During high school and college, I tried to keep journals, because that’s what writers are supposed to do, but I never got too much traction writing only for myself.
Far more important were the letters I wrote to several close friends during that time. You could say I learned to write because of them, for they really encouraged me, and an appreciative audience was all it took to turn on an incredible flow of words. I wrote page after page, jotting down ideas as I tried them on for size, and things that just came to me in mid-sentence. What kept me going was the thrill of knowing someone wanted to read what I had to say.
I think you can see where I am going with this…
Fast forward a few decades and in June, 2010, I signed up for a day long blogging workshop because these days, “building a platform,” is what writers are supposed to do. I had and have some fairly cynical thoughts on that proposition (for writers of fiction that is), but that is beside the point. I simply would not have kept at it if blogging was nothing more than a means to an end.
Almost immediately, this endeavor took on a life of its own. It continues to surprise me. If I had to sum up what blogging means to me, I would say, “discovery.” Not only because of all the things I get to research and learn about, but because I continuously surprise myself by finding things in the psyche I don’t know are there until I see them on the screen.
So I want to sincerely thank everyone who stops here and reads a post, and maybe even takes a moment to leave a comment. You keep me going and I appreciate you very much
I’ve learned many things this year, chief among them, the seemingly inexhaustible way the mind generates ideas. I don’t know how many times I’ve posted something and gotten up thinking, “Well, that’s it. It was a nice run while it lasted, but I’m finally out of things to say.” The experience is so common, that I get to see, at least once or twice a week, that if I just go do something else, the next idea will appear in it’s own time.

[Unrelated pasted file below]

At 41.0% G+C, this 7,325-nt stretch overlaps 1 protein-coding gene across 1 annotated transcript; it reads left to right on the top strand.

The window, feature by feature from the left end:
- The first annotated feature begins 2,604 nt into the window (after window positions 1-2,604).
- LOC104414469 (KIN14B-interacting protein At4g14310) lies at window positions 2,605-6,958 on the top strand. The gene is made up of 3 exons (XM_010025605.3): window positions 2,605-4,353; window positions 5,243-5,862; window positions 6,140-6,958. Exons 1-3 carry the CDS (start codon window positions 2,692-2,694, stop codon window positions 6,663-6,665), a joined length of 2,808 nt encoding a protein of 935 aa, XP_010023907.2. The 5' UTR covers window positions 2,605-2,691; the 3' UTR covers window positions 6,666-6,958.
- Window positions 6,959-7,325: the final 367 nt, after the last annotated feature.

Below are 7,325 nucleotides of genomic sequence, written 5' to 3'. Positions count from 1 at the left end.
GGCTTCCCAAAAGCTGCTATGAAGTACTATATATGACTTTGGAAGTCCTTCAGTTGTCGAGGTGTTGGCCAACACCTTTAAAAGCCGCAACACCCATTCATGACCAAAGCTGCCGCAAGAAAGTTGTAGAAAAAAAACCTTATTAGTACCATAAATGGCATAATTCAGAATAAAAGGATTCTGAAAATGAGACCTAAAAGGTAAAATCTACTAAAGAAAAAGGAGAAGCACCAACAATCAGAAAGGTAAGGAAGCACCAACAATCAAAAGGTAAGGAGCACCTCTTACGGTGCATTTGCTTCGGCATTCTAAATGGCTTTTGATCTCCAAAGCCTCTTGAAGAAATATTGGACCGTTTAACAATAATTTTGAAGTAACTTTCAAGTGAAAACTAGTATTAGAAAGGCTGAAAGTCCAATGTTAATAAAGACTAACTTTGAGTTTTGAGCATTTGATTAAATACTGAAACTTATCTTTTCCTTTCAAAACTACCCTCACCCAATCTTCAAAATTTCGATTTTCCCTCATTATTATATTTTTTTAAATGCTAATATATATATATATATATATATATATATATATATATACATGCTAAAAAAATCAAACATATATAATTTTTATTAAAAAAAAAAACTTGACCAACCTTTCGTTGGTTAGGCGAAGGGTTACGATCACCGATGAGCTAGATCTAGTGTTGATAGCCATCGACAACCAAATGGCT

Ideas are common – they come and go, but once in a while one sinks deep, resonates, and even changes some aspect of your life. Something stated very simply this spring by Edward Espe Brown, who I posted about at the time, had that effect. It crystalizing themes that had been on the back burner for a very long time:
Are you going to be a rule follower or are you just going to be you? – Edward Espe Brown
Brown made the comment in the context of spiritual practice, but it has a much wider scope. It certainly does in the field of writing. Here’s a confession: some two years ago, a critique group buddy said, “I’ve heard that editors don’t like colons.” I am ashamed to admit that I went home and rewrote several sentences. Blogging has sharpened my perception of the absurdity of pronouncements like that, and something else that Brown said cuts at the very motive for heeding “advice” of that sort:
What is precious in us doesn’t come, doesn’t go, and it does not depend on performance.
I am very fortunate indeed to have a forum like this where I get to pass along things of value like that when I come upon them. And as for what’s coming up in the next year – I promise I’ll let you know as soon as I do. Meanwhile, I very much hope you will stay tuned.